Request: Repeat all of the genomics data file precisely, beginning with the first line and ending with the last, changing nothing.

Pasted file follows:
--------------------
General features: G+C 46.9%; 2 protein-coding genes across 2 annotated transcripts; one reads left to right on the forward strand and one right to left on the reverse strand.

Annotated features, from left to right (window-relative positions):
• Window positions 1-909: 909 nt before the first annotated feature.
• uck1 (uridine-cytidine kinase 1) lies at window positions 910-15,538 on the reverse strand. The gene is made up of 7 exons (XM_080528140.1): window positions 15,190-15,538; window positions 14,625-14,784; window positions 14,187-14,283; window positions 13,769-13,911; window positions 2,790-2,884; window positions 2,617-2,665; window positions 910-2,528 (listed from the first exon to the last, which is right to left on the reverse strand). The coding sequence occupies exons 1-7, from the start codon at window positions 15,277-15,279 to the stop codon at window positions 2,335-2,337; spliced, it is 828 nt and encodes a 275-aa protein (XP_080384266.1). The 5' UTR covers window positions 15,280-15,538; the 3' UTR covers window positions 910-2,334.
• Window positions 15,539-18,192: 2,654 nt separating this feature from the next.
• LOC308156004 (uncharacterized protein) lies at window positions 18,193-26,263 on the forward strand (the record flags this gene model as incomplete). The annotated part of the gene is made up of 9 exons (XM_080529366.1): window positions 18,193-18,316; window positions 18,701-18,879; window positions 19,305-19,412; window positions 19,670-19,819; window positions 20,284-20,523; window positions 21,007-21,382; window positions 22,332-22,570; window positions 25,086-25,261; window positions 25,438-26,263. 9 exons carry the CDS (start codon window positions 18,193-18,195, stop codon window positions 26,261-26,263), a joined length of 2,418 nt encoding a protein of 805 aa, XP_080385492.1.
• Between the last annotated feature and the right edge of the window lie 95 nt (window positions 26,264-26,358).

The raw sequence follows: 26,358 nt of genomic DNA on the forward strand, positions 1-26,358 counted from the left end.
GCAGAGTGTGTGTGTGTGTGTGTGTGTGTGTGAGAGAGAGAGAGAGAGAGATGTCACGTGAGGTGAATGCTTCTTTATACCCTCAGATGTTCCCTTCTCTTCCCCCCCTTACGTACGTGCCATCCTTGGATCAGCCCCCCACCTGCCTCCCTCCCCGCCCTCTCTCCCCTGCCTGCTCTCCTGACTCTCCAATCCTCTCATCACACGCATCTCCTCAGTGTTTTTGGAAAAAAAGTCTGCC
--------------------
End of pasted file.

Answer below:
General features: G+C 46.9%; 2 protein-coding genes across 2 annotated transcripts; one reads left to right on the forward strand and one right to left on the reverse strand.

Annotated features, from left to right (window-relative positions):
• Window positions 1-909: 909 nt before the first annotated feature.
• uck1 (uridine-cytidine kinase 1) lies at window positions 910-15,538 on the reverse strand. The gene is made up of 7 exons (XM_080528140.1): window positions 15,190-15,538; window positions 14,625-14,784; window positions 14,187-14,283; window positions 13,769-13,911; window positions 2,790-2,884; window positions 2,617-2,665; window positions 910-2,528 (listed from the first exon to the last, which is right to left on the reverse strand). The coding sequence occupies exons 1-7, from the start codon at window positions 15,277-15,279 to the stop codon at window positions 2,335-2,337; spliced, it is 828 nt and encodes a 275-aa protein (XP_080384266.1). The 5' UTR covers window positions 15,280-15,538; the 3' UTR covers window positions 910-2,334.
• Window positions 15,539-18,192: 2,654 nt separating this feature from the next.
• LOC308156004 (uncharacterized protein) lies at window positions 18,193-26,263 on the forward strand (the record flags this gene model as incomplete). The annotated part of the gene is made up of 9 exons (XM_080529366.1): window positions 18,193-18,316; window positions 18,701-18,879; window positions 19,305-19,412; window positions 19,670-19,819; window positions 20,284-20,523; window positions 21,007-21,382; window positions 22,332-22,570; window positions 25,086-25,261; window positions 25,438-26,263. 9 exons carry the CDS (start codon window positions 18,193-18,195, stop codon window positions 26,261-26,263), a joined length of 2,418 nt encoding a protein of 805 aa, XP_080385492.1.
• Between the last annotated feature and the right edge of the window lie 95 nt (window positions 26,264-26,358).

The raw sequence follows: 26,358 nt of genomic DNA on the forward strand, positions 1-26,358 counted from the left end.
GCAGAGTGTGTGTGTGTGTGTGTGTGTGTGTGAGAGAGAGAGAGAGAGAGATGTCACGTGAGGTGAATGCTTCTTTATACCCTCAGATGTTCCCTTCTCTTCCCCCCCTTACGTACGTGCCATCCTTGGATCAGCCCCCCACCTGCCTCCCTCCCCGCCCTCTCTCCCCTGCCTGCTCTCCTGACTCTCCAATCCTCTCATCACACGCATCTCCTCAGTGTTTTTGGAAAAAAAGTCTGCC